Heavy carbon nanodots: a new phosphorescent carbon nanostructure†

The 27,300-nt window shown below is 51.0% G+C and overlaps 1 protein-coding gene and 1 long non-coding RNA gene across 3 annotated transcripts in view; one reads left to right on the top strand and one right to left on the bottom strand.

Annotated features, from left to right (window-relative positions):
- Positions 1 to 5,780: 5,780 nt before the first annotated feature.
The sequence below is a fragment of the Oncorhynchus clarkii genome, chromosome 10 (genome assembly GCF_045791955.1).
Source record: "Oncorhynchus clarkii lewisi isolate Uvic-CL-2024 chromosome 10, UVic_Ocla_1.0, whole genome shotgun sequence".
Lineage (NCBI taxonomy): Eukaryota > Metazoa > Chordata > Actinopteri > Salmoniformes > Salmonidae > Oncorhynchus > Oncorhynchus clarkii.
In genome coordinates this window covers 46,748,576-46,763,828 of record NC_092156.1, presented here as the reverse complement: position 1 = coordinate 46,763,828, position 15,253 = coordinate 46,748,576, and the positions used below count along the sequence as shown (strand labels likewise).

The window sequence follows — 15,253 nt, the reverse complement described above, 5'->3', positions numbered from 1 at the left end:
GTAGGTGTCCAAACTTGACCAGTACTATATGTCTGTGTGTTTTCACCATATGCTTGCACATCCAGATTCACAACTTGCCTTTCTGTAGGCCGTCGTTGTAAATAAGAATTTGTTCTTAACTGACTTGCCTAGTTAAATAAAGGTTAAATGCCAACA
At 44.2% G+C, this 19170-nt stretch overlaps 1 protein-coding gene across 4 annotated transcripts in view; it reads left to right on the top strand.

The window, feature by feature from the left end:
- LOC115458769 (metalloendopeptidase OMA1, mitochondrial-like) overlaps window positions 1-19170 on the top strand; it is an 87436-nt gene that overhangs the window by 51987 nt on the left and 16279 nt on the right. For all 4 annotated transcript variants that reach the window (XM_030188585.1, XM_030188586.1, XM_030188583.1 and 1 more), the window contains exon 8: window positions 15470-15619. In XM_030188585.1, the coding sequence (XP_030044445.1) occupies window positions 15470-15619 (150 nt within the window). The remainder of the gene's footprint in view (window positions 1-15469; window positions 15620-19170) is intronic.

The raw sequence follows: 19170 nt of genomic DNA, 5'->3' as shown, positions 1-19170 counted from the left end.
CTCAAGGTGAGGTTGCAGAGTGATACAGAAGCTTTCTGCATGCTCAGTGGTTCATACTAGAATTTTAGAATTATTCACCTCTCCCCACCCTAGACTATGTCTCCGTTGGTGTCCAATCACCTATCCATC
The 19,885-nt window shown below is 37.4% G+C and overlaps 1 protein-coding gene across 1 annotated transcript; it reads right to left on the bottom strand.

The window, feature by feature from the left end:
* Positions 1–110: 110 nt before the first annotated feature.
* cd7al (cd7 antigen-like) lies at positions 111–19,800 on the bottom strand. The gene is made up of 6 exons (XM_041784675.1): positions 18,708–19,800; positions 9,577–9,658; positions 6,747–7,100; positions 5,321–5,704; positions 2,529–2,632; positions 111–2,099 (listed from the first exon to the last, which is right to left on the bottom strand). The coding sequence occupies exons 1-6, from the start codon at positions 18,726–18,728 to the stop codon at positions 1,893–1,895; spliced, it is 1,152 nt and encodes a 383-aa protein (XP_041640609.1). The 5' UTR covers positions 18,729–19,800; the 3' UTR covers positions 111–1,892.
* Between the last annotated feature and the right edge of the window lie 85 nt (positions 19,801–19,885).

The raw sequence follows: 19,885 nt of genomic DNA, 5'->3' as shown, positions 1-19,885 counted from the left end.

Carbon nanodots are nanometer sized fluorescent particles studied for their distinct photoluminescent properties and biocompatibility. Although extensive literature reports the modification and application of carbon nanodot fluorescence, little has been published pertaining to phosphorescence emission from carbon nanodots. The use of phosphors in biological imaging can lead to clearer detection, as the long lifetimes of phosphorescent emission permit off-gated collection that avoids noise from biological autofluorescence. Carbon nanodots present a desirable scaffold for this application, with advantageous qualities ranging from photostability to multi-color emission. This research reports the generation of a novel phosphorescent “heavy carbon” nanodot via halogenation of the carbon nanodot structure. By employing a collection pathway that effectively incorporates bromine into the nanostructure, T1 triplet character is introduced, and subsequently phosphorescence is observed in liquid media at room temperature for the first time in the nanodot literature. Further experiments are reported characterizing the conditions of observed phosphorescence and its pH-dependence. Our approach for producing “heavy carbon nanodots” is a low-cost and relatively simple method for generating the phosphorescent nanodots, which sets the foundation for its potential future use as a phosphorescent probe in application.